With NYCC ’16 upon us, it’s time to get hyped for Marvel’s next foray into the Netflix world: Iron Fist. Marvel has an Iron Fist panel this evening and has been whetting fan appetites all week in preparation for the event. As part of the coverage, Collider interviewed stars Finn Jones, Jessica Stroup, David Wenham and Tom Pelphrey as well as showrunner Scott Buck and Marvel’s TV boss Jeph Loeb. While the crew wasn’t about to give away secrets of the show 5 months ahead of release, they gave us enough to chew on over that time and the theme was this: don’t expect an exact interpretation from the comics.
While we may not get every beat from the comics, make no mistake that Marvel intends to deliver a kickass martial arts series that stands apart from Daredevil, Jessica Jones, Luke Cage and The Punisher, according to Loeb:
“First of all, it was always our intent when we set out to tell each of the Netflix stories that they’re part of a piece, but at the same token, you should be able to watch each of them individually. Daredevil is not like Jessica Jones, which is not like Luke, which should not be like Danny. The first part is very exciting to us, and the second part, which is rather obvious, which is because we’re dealing with a character who is younger than the rest of the cast, and who also has a certain kind of optimism and hope about him that brings a certain thing to it. Don’t make any mistake about it, this is Marvel’s foray into martial arts films, and when he opens up a can of whoop-ass, people are going to be super-super excited by what’s happening.”
David Wenham, who will play Harold Meachum, a business partner of Danny’s father and father to Danny’s childhood friends Joy and Ward, added to Loeb’s comments on how closely the show will run to the comics:
“Well, I think not just the characters, but also the narrative within the show, it’s certainly been influenced and based very heavily on the comic books, but both Scott Buck, the showrunner, and Jeph Loeb, “Mr. Marvel,” has taken all those meaty basics, but also then infused it with their contemporary imagination and then taken it into different areas as well, which I think is very exciting. So there’s a mix of both—a mix of stuff that you will recognize and a mix of stuff that will be new and different and hopefully very palatable and fantastic and exciting.”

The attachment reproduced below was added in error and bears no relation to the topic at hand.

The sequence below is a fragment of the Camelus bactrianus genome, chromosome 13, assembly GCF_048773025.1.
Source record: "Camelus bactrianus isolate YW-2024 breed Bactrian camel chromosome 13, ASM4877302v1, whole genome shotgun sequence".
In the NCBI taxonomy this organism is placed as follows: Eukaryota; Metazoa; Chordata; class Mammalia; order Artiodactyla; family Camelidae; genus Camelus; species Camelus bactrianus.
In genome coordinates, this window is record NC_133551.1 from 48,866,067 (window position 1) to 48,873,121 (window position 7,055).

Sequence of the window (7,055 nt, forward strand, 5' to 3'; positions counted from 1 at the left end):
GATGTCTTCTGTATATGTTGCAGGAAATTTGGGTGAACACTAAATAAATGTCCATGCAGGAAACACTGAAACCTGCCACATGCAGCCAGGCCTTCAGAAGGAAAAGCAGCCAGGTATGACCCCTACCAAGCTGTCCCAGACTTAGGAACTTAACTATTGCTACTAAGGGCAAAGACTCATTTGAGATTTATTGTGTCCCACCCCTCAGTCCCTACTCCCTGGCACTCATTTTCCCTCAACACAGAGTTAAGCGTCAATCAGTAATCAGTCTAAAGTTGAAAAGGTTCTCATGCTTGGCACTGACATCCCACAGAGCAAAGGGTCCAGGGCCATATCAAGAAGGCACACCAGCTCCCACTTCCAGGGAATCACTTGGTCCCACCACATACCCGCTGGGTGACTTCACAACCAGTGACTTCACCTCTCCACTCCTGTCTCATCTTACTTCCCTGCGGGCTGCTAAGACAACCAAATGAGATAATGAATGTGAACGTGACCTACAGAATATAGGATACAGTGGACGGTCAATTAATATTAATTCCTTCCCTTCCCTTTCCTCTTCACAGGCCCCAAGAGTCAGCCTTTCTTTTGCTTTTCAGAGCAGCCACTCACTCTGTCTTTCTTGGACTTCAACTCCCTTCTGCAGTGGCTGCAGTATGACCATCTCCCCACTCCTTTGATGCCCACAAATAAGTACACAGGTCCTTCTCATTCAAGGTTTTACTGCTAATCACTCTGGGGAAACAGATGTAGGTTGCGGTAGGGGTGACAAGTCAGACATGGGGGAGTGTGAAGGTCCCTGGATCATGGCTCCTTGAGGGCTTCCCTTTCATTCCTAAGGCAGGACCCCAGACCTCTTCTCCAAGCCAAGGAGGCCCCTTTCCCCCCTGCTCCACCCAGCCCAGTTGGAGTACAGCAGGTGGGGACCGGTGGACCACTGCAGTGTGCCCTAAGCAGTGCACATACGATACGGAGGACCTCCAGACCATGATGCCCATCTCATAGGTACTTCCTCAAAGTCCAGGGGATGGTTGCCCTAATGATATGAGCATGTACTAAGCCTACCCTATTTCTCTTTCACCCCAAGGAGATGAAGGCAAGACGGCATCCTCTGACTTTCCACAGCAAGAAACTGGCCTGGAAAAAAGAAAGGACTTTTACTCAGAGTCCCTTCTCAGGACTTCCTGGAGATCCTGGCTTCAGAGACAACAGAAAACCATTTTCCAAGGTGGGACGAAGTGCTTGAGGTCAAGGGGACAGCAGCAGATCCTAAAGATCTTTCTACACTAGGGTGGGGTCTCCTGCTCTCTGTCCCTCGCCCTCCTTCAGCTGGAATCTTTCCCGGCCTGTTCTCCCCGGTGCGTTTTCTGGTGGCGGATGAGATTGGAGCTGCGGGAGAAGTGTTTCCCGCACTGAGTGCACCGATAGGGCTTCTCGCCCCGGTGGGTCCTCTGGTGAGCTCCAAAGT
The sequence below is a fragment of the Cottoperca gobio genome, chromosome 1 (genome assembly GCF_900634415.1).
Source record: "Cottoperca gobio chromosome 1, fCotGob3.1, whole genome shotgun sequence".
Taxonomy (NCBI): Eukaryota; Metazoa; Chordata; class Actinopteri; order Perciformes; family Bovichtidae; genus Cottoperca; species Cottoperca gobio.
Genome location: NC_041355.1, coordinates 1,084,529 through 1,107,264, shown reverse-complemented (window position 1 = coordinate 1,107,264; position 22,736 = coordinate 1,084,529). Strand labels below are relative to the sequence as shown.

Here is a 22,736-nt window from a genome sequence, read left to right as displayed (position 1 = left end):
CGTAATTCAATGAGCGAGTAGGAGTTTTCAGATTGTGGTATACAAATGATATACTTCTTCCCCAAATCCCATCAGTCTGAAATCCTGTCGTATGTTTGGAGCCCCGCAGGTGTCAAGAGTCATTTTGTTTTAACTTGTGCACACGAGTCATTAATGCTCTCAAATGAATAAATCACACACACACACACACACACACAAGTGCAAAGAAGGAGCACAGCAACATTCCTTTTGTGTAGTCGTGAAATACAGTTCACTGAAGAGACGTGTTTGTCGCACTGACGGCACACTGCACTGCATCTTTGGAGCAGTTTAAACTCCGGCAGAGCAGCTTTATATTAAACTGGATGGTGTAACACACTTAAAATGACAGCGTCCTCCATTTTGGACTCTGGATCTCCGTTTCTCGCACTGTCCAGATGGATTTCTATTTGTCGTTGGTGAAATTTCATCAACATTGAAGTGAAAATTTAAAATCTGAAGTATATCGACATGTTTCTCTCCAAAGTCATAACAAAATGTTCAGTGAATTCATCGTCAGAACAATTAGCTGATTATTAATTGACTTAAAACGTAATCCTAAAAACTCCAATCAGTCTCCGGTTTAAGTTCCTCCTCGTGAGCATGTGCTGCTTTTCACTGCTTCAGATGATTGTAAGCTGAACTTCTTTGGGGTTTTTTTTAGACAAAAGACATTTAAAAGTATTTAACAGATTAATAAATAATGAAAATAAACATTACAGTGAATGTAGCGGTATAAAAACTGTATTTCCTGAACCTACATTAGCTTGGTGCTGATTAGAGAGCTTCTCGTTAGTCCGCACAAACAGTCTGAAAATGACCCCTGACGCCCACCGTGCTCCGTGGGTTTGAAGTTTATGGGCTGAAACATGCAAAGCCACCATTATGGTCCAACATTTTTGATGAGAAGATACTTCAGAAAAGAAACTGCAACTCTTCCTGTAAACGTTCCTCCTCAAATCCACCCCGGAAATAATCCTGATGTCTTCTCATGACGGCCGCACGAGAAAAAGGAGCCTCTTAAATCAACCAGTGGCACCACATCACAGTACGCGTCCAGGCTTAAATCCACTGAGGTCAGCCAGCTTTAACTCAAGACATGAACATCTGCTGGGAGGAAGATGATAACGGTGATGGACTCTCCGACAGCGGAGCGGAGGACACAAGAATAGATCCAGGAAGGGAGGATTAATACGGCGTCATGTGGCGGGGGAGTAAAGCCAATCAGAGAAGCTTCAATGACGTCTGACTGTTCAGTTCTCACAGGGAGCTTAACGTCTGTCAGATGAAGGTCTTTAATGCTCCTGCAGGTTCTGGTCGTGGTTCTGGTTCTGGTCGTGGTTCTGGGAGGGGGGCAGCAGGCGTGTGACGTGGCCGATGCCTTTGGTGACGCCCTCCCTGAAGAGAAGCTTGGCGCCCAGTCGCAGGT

It seems that much as in the comics, the tragic events that lead to Danny becoming an orphan at a young age will be the jumping off point for the character. Loeb said:
“We began from a very, very real world place which is that when Danny was ten years old, he disappears and the world believes that he’s dead, and so when he turns up at the very beginning of the show at the age of 25 and says, ‘Hi, I’m Danny Rand, billionaire,’ the rest of the world goes, ‘Maybe not so much.’ A lot of it is about a journey of finding self, not just in terms of who his character is, but in terms of what he wants to be as far as ‘Who is Danny Rand? What is the Iron Fist?’ and then, ‘How do these things get together?”
Jones spoke to how he channeled the events to make his Danny Rand come to life:
“Well, I just keep the characters rooted in real as possible. I imagine that the character was orphaned when he was ten years old, he lost his parents, he’s been living in a monastery under harsh conditions for the last 15 years. I just put that reality to me, and if someone went through this, how would he be? What kind of man would he be?’ And just really kind of rooted it in reality and just played the truth of the character and the circumstance in which he finds himself.”
As Danny comes back from the dead, it seems he may find the world, and his place in it, much changed. Jones said of his resurrection:
“Yeah, everything has consequence, you know? It’s important to remember that I may have a fist that lights up and I can punch people really hard, but what are the consequences of having that power? What are the consequences of coming back and not knowing who you are and seeing your childhood best friend for the first time and not being able to connect to her, because she’s a completely different person. What are the consequences of that? What is the reality of that? Just kind of asking questions and keeping it real, as all the other shows do.”
That best friend, Joy Meachum, doesn’t have a ton of source material from the comics, but according to Jessica Stroup, who will portray her in the series, we should expect a large role in the series,”I immediately went and searched for Joy Meachum? Where is she? Where is Joy? Her look? She’s blonde. Oh, she’s cute, okay. Is she good, is she bad? Very little of Joy… but not on the TV show, there’s more Joy. Watch out!“
Feel free to head over to Collider for the rest of the interview, but it seems clear from it that Marvel has a new vision for Iron Fist. As Finn Jones said, “I’m not trying to be any Iron Fist that’s been before. I am my own Iron Fist.”
Marvel’s Iron Fist will air on Netflix beginning March 17, 2017!